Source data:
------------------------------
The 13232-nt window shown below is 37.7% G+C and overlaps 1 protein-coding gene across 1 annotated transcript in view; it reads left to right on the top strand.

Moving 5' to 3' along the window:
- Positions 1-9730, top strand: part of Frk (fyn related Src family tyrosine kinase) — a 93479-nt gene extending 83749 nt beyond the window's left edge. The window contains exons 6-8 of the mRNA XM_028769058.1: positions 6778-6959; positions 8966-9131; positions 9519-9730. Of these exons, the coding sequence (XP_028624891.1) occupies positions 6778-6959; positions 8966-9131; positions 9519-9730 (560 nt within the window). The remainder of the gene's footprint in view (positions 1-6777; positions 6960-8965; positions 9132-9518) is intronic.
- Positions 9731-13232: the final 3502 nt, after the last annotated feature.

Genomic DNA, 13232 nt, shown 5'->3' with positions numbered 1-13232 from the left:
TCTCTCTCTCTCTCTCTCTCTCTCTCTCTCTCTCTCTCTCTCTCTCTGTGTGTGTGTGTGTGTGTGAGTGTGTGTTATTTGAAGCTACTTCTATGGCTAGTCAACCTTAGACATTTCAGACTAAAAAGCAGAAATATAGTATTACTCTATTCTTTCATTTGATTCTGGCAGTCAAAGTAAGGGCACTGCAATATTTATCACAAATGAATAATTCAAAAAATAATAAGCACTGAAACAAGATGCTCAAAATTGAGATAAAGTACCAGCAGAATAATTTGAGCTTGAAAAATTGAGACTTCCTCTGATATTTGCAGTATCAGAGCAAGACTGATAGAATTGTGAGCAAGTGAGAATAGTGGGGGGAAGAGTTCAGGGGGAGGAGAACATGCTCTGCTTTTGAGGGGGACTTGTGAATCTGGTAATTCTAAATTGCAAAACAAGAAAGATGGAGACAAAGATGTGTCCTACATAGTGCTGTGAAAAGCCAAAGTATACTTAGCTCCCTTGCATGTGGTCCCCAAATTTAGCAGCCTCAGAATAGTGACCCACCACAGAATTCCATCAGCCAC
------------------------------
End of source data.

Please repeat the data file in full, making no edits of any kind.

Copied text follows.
The 13232-nt window shown below is 37.7% G+C and overlaps 1 protein-coding gene across 1 annotated transcript in view; it reads left to right on the top strand.

Moving 5' to 3' along the window:
- Positions 1-9730, top strand: part of Frk (fyn related Src family tyrosine kinase) — a 93479-nt gene extending 83749 nt beyond the window's left edge. The window contains exons 6-8 of the mRNA XM_028769058.1: positions 6778-6959; positions 8966-9131; positions 9519-9730. Of these exons, the coding sequence (XP_028624891.1) occupies positions 6778-6959; positions 8966-9131; positions 9519-9730 (560 nt within the window). The remainder of the gene's footprint in view (positions 1-6777; positions 6960-8965; positions 9132-9518) is intronic.
- Positions 9731-13232: the final 3502 nt, after the last annotated feature.

Genomic DNA, 13232 nt, shown 5'->3' with positions numbered 1-13232 from the left:
TCTCTCTCTCTCTCTCTCTCTCTCTCTCTCTCTCTCTCTCTCTCTCTGTGTGTGTGTGTGTGTGTGAGTGTGTGTTATTTGAAGCTACTTCTATGGCTAGTCAACCTTAGACATTTCAGACTAAAAAGCAGAAATATAGTATTACTCTATTCTTTCATTTGATTCTGGCAGTCAAAGTAAGGGCACTGCAATATTTATCACAAATGAATAATTCAAAAAATAATAAGCACTGAAACAAGATGCTCAAAATTGAGATAAAGTACCAGCAGAATAATTTGAGCTTGAAAAATTGAGACTTCCTCTGATATTTGCAGTATCAGAGCAAGACTGATAGAATTGTGAGCAAGTGAGAATAGTGGGGGGAAGAGTTCAGGGGGAGGAGAACATGCTCTGCTTTTGAGGGGGACTTGTGAATCTGGTAATTCTAAATTGCAAAACAAGAAAGATGGAGACAAAGATGTGTCCTACATAGTGCTGTGAAAAGCCAAAGTATACTTAGCTCCCTTGCATGTGGTCCCCAAATTTAGCAGCCTCAGAATAGTGACCCACCACAGAATTCCATCAGCCAC